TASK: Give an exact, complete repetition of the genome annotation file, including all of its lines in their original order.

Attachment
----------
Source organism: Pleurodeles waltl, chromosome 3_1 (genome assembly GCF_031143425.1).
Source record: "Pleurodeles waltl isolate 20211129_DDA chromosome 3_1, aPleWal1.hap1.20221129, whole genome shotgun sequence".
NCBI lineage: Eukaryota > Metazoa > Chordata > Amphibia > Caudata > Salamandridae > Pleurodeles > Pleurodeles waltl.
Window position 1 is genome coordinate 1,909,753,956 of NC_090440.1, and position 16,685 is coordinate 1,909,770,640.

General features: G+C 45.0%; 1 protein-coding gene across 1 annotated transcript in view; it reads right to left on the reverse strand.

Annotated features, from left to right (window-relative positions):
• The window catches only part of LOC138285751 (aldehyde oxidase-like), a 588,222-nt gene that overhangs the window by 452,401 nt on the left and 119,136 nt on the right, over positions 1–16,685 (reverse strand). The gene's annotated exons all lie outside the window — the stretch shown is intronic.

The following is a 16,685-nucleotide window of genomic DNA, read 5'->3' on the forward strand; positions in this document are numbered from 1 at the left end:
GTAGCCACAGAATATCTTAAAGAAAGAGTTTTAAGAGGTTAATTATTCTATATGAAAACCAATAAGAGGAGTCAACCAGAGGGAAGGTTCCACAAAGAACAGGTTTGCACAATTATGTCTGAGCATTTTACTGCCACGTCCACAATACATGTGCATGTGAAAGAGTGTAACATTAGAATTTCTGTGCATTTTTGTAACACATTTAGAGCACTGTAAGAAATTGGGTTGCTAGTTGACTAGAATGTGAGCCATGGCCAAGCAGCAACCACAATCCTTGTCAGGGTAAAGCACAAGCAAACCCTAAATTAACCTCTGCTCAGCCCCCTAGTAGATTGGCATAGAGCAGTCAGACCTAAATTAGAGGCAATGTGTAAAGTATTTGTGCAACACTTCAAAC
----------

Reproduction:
Source organism: Pleurodeles waltl, chromosome 3_1 (genome assembly GCF_031143425.1).
Source record: "Pleurodeles waltl isolate 20211129_DDA chromosome 3_1, aPleWal1.hap1.20221129, whole genome shotgun sequence".
NCBI lineage: Eukaryota > Metazoa > Chordata > Amphibia > Caudata > Salamandridae > Pleurodeles > Pleurodeles waltl.
Window position 1 is genome coordinate 1,909,753,956 of NC_090440.1, and position 16,685 is coordinate 1,909,770,640.

General features: G+C 45.0%; 1 protein-coding gene across 1 annotated transcript in view; it reads right to left on the reverse strand.

Annotated features, from left to right (window-relative positions):
• The window catches only part of LOC138285751 (aldehyde oxidase-like), a 588,222-nt gene that overhangs the window by 452,401 nt on the left and 119,136 nt on the right, over positions 1–16,685 (reverse strand). The gene's annotated exons all lie outside the window — the stretch shown is intronic.

The following is a 16,685-nucleotide window of genomic DNA, read 5'->3' on the forward strand; positions in this document are numbered from 1 at the left end:
GTAGCCACAGAATATCTTAAAGAAAGAGTTTTAAGAGGTTAATTATTCTATATGAAAACCAATAAGAGGAGTCAACCAGAGGGAAGGTTCCACAAAGAACAGGTTTGCACAATTATGTCTGAGCATTTTACTGCCACGTCCACAATACATGTGCATGTGAAAGAGTGTAACATTAGAATTTCTGTGCATTTTTGTAACACATTTAGAGCACTGTAAGAAATTGGGTTGCTAGTTGACTAGAATGTGAGCCATGGCCAAGCAGCAACCACAATCCTTGTCAGGGTAAAGCACAAGCAAACCCTAAATTAACCTCTGCTCAGCCCCCTAGTAGATTGGCATAGAGCAGTCAGACCTAAATTAGAGGCAATGTGTAAAGTATTTGTGCAACACTTCAAAC